This year there has been a moment’s silence held for all those affected by the Grenfell Tower tragedy. Fitting, as Notting Hill Carnival is a great representation of how the spirit of the people, all the people, cannot and will not be broken. What once started as a celebration of the often overlooked Afro-Carribean culture, has grown to mean so much more. In these uncertain times, people from all over the world still find it within themselves to gather together in the streets and celebrate all that is good in life because if you are reading this now then you know that there is still so much to be grateful for.

For the majority of people the party ends at 7pm and the streets clear as people return to their homes or move on to pubs and private parties to continue the celebrations. Sure, it’s true that after dark some silly bastards might arrive looking for trouble but when is this not the case? It doesn’t get dark until hours after the parade has cleared anyway so what would you still be doing there at that time? The Notting Hill Carnival has always been and will always be about people coming together to have a good time. I think it’s such a shame to let something that is so pure in positivity be overshadowed by the ignorance fuelled by sensationalist news and hearsay. If you have been to Notting Hill Carnival and it is indeed ‘not your thing’ that is, of course, totally okay but I encourage those who have never been to give it a try before rejecting the very notion. Or at least to keep in mind the meaning and the positive accounts of Carnival from the real people who actually attend instead of believing the negative media hype. As Wayne Dyer once said, ‘The highest form of ignorance is when you reject something you don’t know about’.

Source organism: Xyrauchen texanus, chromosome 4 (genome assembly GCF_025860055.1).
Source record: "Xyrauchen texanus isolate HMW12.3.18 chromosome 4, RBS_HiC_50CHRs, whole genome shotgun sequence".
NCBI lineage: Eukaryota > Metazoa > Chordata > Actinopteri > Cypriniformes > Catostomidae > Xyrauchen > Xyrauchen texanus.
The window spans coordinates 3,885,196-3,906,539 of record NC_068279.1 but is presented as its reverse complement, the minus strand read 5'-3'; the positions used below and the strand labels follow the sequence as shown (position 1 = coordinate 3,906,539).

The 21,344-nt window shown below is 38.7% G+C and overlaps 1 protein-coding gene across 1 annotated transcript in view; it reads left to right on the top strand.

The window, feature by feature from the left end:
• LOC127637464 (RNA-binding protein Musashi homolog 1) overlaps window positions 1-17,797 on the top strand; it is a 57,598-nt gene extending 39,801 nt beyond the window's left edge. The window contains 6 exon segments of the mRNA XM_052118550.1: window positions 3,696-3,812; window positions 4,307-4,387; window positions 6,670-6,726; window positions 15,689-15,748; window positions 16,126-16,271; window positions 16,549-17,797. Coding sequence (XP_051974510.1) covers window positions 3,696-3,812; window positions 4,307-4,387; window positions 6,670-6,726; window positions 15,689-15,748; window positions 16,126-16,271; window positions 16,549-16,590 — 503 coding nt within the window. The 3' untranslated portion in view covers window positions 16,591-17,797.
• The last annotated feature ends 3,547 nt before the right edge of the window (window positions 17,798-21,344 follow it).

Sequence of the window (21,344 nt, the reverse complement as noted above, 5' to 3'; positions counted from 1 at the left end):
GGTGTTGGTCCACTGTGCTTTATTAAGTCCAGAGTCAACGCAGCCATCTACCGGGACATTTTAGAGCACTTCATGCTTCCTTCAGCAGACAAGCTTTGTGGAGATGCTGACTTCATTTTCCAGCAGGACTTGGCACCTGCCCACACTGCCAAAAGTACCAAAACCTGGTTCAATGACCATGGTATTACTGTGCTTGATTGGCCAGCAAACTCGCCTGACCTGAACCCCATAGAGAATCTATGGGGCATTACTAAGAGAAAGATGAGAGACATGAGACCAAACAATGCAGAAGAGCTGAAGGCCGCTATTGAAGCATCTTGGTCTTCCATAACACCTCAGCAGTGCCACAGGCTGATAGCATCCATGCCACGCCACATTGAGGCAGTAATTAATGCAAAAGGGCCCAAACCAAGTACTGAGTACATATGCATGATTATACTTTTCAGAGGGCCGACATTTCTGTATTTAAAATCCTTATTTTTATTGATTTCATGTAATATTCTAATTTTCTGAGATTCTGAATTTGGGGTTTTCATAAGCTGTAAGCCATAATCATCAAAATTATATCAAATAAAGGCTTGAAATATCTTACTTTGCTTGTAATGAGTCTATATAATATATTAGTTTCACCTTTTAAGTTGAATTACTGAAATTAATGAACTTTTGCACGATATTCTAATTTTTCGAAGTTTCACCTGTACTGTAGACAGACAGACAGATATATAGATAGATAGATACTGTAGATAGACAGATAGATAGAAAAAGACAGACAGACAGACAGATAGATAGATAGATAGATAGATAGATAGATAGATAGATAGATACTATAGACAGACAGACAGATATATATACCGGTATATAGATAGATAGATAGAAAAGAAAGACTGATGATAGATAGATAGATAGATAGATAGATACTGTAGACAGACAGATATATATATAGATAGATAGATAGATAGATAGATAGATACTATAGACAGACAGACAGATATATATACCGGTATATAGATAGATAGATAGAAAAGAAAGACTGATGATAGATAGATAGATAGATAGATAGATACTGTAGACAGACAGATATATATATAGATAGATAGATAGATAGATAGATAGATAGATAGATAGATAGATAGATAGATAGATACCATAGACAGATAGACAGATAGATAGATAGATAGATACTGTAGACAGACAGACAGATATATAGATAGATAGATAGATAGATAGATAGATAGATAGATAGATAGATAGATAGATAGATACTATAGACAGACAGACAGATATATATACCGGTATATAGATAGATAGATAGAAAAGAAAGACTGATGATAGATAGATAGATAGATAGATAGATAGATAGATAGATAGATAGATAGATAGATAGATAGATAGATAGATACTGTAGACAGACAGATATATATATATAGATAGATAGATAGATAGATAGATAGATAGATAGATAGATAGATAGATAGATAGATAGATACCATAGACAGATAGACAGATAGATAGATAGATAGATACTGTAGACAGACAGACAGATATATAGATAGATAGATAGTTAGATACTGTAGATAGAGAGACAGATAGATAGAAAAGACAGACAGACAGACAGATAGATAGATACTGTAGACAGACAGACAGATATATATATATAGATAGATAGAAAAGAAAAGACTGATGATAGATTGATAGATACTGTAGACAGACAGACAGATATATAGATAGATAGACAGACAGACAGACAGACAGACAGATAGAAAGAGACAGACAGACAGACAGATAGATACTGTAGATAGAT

For those who are still curious, I wrote a more detailed post about specifically what you can expect to see, do and hear at Notting Hill Carnival here. I’m also vlogging this bank holiday weekend so I’ll be posting a vlog of this year’s Carnival on my YouTube channel next Sunday. If you’d like you can subscribe to my channel here so you don’t miss it!